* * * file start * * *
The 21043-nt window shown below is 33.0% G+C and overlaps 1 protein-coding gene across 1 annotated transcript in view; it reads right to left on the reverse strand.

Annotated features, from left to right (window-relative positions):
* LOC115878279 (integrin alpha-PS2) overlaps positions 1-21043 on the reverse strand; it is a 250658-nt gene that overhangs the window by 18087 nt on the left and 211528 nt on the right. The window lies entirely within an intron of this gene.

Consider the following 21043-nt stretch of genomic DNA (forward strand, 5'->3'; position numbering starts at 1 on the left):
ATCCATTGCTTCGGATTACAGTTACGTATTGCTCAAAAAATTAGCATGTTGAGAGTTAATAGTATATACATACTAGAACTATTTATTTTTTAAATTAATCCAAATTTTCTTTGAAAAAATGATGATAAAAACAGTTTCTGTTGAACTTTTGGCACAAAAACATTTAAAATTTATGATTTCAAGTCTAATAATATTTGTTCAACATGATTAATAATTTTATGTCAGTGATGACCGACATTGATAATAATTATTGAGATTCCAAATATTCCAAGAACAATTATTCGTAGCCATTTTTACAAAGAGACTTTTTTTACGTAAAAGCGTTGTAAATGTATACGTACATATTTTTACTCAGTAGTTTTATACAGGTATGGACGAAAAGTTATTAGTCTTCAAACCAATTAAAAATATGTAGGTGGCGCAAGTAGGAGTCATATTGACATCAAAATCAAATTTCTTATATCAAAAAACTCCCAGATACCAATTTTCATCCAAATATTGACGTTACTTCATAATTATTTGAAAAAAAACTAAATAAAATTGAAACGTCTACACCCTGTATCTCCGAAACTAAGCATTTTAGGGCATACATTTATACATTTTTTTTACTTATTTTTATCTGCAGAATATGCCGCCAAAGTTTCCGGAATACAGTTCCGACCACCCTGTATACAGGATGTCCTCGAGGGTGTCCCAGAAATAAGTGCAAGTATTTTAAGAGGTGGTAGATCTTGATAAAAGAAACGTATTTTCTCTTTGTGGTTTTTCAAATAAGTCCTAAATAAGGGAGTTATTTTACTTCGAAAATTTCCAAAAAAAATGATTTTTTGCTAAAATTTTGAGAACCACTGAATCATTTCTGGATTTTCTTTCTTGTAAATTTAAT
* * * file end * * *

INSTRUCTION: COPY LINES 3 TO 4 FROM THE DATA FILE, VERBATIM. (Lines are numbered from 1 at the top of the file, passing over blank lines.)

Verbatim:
* LOC115878279 (integrin alpha-PS2) overlaps positions 1-21043 on the reverse strand; it is a 250658-nt gene that overhangs the window by 18087 nt on the left and 211528 nt on the right. The window lies entirely within an intron of this gene.

Consider the following 21043-nt stretch of genomic DNA (forward strand, 5'->3'; position numbering starts at 1 on the left):